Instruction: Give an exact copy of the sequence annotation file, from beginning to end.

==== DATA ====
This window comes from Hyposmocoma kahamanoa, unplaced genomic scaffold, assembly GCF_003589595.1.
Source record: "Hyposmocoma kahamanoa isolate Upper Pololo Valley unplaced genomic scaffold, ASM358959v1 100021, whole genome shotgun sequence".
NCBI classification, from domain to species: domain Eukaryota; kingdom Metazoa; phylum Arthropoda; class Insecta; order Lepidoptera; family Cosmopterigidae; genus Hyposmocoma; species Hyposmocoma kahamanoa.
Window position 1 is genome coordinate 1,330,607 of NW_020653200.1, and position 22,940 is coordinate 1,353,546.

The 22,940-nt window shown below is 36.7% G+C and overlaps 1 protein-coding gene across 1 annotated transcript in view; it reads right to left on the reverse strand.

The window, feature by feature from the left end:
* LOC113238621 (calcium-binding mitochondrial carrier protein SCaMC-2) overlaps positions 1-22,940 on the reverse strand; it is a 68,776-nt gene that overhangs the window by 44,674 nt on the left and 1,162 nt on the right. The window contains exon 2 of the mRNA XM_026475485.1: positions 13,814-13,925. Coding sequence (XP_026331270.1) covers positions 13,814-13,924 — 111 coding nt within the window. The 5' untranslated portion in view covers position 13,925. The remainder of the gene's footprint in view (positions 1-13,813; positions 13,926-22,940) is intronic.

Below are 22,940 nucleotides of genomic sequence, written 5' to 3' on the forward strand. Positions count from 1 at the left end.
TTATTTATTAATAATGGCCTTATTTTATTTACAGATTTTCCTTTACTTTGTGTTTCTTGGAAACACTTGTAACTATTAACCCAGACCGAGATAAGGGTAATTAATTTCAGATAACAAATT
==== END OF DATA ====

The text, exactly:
This window comes from Hyposmocoma kahamanoa, unplaced genomic scaffold, assembly GCF_003589595.1.
Source record: "Hyposmocoma kahamanoa isolate Upper Pololo Valley unplaced genomic scaffold, ASM358959v1 100021, whole genome shotgun sequence".
NCBI classification, from domain to species: domain Eukaryota; kingdom Metazoa; phylum Arthropoda; class Insecta; order Lepidoptera; family Cosmopterigidae; genus Hyposmocoma; species Hyposmocoma kahamanoa.
Window position 1 is genome coordinate 1,330,607 of NW_020653200.1, and position 22,940 is coordinate 1,353,546.

The 22,940-nt window shown below is 36.7% G+C and overlaps 1 protein-coding gene across 1 annotated transcript in view; it reads right to left on the reverse strand.

The window, feature by feature from the left end:
* LOC113238621 (calcium-binding mitochondrial carrier protein SCaMC-2) overlaps positions 1-22,940 on the reverse strand; it is a 68,776-nt gene that overhangs the window by 44,674 nt on the left and 1,162 nt on the right. The window contains exon 2 of the mRNA XM_026475485.1: positions 13,814-13,925. Coding sequence (XP_026331270.1) covers positions 13,814-13,924 — 111 coding nt within the window. The 5' untranslated portion in view covers position 13,925. The remainder of the gene's footprint in view (positions 1-13,813; positions 13,926-22,940) is intronic.

Below are 22,940 nucleotides of genomic sequence, written 5' to 3' on the forward strand. Positions count from 1 at the left end.
TTATTTATTAATAATGGCCTTATTTTATTTACAGATTTTCCTTTACTTTGTGTTTCTTGGAAACACTTGTAACTATTAACCCAGACCGAGATAAGGGTAATTAATTTCAGATAACAAATT